The fees are a product of government policy. Hence universities are in the impossible and unenviable position of both having to operate like businesses in a marketplace *and* be subject to government interference.

When I did my doctorate, I did pretty much all of it online and paid £££ for some very good supervision, access to stuff I couldn’t easily get other than through the uni library, and… the qualification at the end.

As has been written about at length elsewhere, credentials are signals to the job market and other groups. University degrees have historically been top-quality signals, but that’s less and less the case in the industries I work with. People want to see what you can do.

This is not to say that universities are just about credentials, or that those credentials aren’t valuable (I hope they are for my sake!) What I am saying is that there are other ways of packaging up knowledge, skills and understanding. Open Badges, for example.

Universities, because they’re acting like businesses, don’t have as much goodwill from the general population anymore. Especially given the general distrust of experts generated by the right-wing media over the last decade. They need to tread really carefully.

New approaches like ‘masterships’ where you get a Masters-level qualification while learning on the job are currently provided by orgs like Accenture in collaboration with universities. It’s a win/win for employer and employee, but for the uni…?

I can foresee a situation, which is probably already happening, where elite research centres are decoupled entirely from teaching, learning, and credentialing operations. As that happens, the latter function becomes more and more focused on employment.

For ~£9k you can do a 480-hour bootcamp over a few months with an org like General Assemblys and get a well-paid job at the end of it. No debt after a year. Now, I’m a graduate of Philosophy, History, and Education degrees, but I’m not sure I’d advise my kids to do traditional uni.

So back to the tweet from the Labour MP. She’s absolutely correct, despite the protestations of academics and those who love higher education (like me). You can get daily feedback to quickly develop employable skills, which is more important than ever in a pandemic.

So how will higher education respond? Who is nimble enough? I feel like the main problem is the pseudo-market created by the government. Many unis can and want to respond more quickly, but they have baggage and regulation that others do not. Sadly.

This post is Day 84 of my #100DaysToOffload challenge. Want to get involved? Find out more at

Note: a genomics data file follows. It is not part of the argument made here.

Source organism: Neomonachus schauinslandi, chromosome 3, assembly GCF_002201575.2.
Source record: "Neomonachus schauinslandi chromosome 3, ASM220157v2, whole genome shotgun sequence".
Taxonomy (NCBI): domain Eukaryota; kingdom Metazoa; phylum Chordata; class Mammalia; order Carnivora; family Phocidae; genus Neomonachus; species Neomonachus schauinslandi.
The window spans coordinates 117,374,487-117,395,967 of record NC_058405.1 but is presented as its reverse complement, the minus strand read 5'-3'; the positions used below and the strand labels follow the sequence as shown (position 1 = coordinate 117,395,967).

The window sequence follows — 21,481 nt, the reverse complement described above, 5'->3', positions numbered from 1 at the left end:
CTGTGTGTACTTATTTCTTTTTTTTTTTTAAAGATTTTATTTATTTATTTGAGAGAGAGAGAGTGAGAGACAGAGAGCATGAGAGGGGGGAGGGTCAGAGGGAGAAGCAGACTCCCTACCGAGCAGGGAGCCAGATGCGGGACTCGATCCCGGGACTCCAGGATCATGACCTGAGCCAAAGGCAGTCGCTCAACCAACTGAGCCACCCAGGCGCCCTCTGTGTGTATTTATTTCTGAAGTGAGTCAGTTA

3 things I’ve learned in my 11 years as a student in Higher Education.

I started my degree in Philosophy at the University of Sheffield in 1999, following it with an MA in Modern History at Durham University (2002-3). I stayed there to do a PGCE (2003-4) which was the first year of an MA in Education. I continued this part-time whilst teaching and then transferred to the Ed.D. programme. I’m  currently (hopefully!) coming towards the end of writing my thesis on the concept of ‘digital literacy’. In total, then, I’ve been a student in Higher Education for 11 years.

Three of the most important things I’ve learned in the process?

1. Thinking, writing and editing are separate activities

There’s not point trying to think something through whilst in the midst of writing. Stop, go for a walk or just do something different (like the washing-up). Likewise, editing whilst writing is a frustrating activity. Separate these three activities to be more successful and productive in your academic writing.

2. Dont’ copy other people

Obviously don’t plagiarise other people’s work, but also don’t copy the way they go about doing things. Others engaged in research express shock that I don’t use the usual doctoral-level tools such as Endnote, etc. Whilst you should certainly learn from others, create (and continue to iterate) a system that works for you. I use a combination of a personal wiki, Google ScholarEvernote, Dropbox, XMind and Scrivener. Have the confidence to go your own way.

3. Immersion is more important than chunking

Studying part-time is a whole lot harder than studying full-time, for obvious reasons. When studying part-time, instead of setting aside just one block of time per week it’s a a much better idea to have several shorter sessions. This keeps ideas in your mind and makes it more likely that your subconscious churns over and creates links between concepts!